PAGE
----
Money as an Inflationary Phenomenon
Markus Pasche ()
No 2018-011, Jena Economic Research Papers from Friedrich-Schiller-University Jena
Empirical tests of the quantity theory and particularly the neutrality of money are based on the idea that money growth "explains", to some extent, inflation. Modern macroeconomic theory, however, considers inflation targeting central banks which use the interest rate as a policy tool, while money is seen as an endogenous outcome of financial intermediation, i.e. credit creation. A simple NKM model with fiat money demonstrates that money growth is tied to inflation, changes of output and interest rate changes. The latter are determined by inflation and output gap if we consider an inflation-targeting central bank. The quantity equation emerges from the macroeconomic transmission process but the economic causalities run from output and inflation to money creation. Hence, money growth does not explain inflation. Besides, the result does not require a sophisticated microfoundation of money demand but simply emerges from the transmission process.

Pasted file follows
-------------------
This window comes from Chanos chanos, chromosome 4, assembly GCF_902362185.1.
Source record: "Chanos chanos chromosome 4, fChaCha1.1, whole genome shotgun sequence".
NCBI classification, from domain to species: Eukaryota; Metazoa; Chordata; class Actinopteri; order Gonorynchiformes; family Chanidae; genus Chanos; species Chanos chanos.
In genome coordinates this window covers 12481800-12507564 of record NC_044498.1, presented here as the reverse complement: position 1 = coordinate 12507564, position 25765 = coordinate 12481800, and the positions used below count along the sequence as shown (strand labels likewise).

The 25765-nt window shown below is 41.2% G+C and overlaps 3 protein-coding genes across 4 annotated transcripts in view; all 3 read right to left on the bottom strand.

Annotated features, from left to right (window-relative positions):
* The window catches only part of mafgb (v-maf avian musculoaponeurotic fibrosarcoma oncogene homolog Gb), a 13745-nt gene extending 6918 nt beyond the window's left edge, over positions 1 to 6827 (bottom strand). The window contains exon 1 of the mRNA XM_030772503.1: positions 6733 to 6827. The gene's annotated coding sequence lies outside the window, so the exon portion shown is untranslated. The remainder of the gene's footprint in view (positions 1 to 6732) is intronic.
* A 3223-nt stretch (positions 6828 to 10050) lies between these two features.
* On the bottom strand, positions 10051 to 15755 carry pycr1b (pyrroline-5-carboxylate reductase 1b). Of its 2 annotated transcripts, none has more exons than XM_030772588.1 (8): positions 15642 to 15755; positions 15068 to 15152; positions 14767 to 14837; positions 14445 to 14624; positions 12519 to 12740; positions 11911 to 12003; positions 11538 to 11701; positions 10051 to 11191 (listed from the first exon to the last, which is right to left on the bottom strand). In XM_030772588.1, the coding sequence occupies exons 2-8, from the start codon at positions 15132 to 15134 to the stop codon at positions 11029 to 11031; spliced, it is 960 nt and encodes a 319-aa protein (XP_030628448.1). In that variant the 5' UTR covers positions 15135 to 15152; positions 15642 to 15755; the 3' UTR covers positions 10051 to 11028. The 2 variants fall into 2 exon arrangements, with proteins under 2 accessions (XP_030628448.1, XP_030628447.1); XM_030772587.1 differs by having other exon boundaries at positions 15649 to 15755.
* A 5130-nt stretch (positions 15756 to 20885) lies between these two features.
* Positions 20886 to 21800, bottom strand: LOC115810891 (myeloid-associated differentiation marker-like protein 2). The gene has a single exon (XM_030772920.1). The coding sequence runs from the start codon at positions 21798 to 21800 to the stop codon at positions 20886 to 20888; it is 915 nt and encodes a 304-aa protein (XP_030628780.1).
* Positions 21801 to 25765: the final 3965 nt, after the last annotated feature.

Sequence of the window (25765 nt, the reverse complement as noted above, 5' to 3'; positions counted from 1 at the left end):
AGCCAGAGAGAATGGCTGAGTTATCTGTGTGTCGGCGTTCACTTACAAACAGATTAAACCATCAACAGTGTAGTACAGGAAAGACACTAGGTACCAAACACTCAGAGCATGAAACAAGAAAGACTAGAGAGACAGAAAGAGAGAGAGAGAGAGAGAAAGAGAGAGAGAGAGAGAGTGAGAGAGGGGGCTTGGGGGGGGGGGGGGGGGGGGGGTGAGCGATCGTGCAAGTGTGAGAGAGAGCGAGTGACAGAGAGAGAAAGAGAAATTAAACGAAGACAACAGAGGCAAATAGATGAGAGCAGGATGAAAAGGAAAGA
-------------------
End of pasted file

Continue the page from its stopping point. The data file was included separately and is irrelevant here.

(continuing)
Keywords: quantity equation; endogenous money; New Keynesian Macroeconomics; inflation targeting; money demand (search for similar items in EconPapers)
JEL-codes: E44 E51 (search for similar items in EconPapers)
New Economics Papers: this item is included in nep-cba, nep-mac and nep-mon
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Persistent link: https://EconPapers.repec.org/RePEc:jrp:jrpwrp:2018-011
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